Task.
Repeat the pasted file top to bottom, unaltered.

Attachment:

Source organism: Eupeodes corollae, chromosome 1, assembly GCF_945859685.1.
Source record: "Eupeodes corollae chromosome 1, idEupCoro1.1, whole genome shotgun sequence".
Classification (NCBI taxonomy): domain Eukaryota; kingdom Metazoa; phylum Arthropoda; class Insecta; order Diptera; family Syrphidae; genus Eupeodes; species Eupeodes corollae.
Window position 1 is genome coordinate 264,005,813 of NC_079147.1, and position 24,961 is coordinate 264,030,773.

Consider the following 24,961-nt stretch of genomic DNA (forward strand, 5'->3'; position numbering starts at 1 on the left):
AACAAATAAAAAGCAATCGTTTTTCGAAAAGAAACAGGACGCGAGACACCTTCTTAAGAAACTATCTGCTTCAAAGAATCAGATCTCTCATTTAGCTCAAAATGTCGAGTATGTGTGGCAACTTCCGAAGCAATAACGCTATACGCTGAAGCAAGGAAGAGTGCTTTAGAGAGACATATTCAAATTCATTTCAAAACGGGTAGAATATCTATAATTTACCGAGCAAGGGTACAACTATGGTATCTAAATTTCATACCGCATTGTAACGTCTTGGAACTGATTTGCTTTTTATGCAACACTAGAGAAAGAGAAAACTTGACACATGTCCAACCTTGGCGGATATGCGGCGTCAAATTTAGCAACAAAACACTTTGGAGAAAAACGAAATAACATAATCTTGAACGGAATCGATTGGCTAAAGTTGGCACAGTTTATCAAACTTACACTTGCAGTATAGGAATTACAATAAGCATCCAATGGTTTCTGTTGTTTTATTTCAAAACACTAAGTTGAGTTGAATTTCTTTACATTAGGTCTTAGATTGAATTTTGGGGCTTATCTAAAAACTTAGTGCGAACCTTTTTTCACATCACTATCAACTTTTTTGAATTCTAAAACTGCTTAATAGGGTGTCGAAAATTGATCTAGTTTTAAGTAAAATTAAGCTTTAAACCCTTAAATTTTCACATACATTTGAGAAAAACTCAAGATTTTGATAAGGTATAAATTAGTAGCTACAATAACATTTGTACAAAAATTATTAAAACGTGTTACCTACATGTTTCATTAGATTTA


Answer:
Source organism: Eupeodes corollae, chromosome 1, assembly GCF_945859685.1.
Source record: "Eupeodes corollae chromosome 1, idEupCoro1.1, whole genome shotgun sequence".
Classification (NCBI taxonomy): domain Eukaryota; kingdom Metazoa; phylum Arthropoda; class Insecta; order Diptera; family Syrphidae; genus Eupeodes; species Eupeodes corollae.
Window position 1 is genome coordinate 264,005,813 of NC_079147.1, and position 24,961 is coordinate 264,030,773.

Consider the following 24,961-nt stretch of genomic DNA (forward strand, 5'->3'; position numbering starts at 1 on the left):
AACAAATAAAAAGCAATCGTTTTTCGAAAAGAAACAGGACGCGAGACACCTTCTTAAGAAACTATCTGCTTCAAAGAATCAGATCTCTCATTTAGCTCAAAATGTCGAGTATGTGTGGCAACTTCCGAAGCAATAACGCTATACGCTGAAGCAAGGAAGAGTGCTTTAGAGAGACATATTCAAATTCATTTCAAAACGGGTAGAATATCTATAATTTACCGAGCAAGGGTACAACTATGGTATCTAAATTTCATACCGCATTGTAACGTCTTGGAACTGATTTGCTTTTTATGCAACACTAGAGAAAGAGAAAACTTGACACATGTCCAACCTTGGCGGATATGCGGCGTCAAATTTAGCAACAAAACACTTTGGAGAAAAACGAAATAACATAATCTTGAACGGAATCGATTGGCTAAAGTTGGCACAGTTTATCAAACTTACACTTGCAGTATAGGAATTACAATAAGCATCCAATGGTTTCTGTTGTTTTATTTCAAAACACTAAGTTGAGTTGAATTTCTTTACATTAGGTCTTAGATTGAATTTTGGGGCTTATCTAAAAACTTAGTGCGAACCTTTTTTCACATCACTATCAACTTTTTTGAATTCTAAAACTGCTTAATAGGGTGTCGAAAATTGATCTAGTTTTAAGTAAAATTAAGCTTTAAACCCTTAAATTTTCACATACATTTGAGAAAAACTCAAGATTTTGATAAGGTATAAATTAGTAGCTACAATAACATTTGTACAAAAATTATTAAAACGTGTTACCTACATGTTTCATTAGATTTA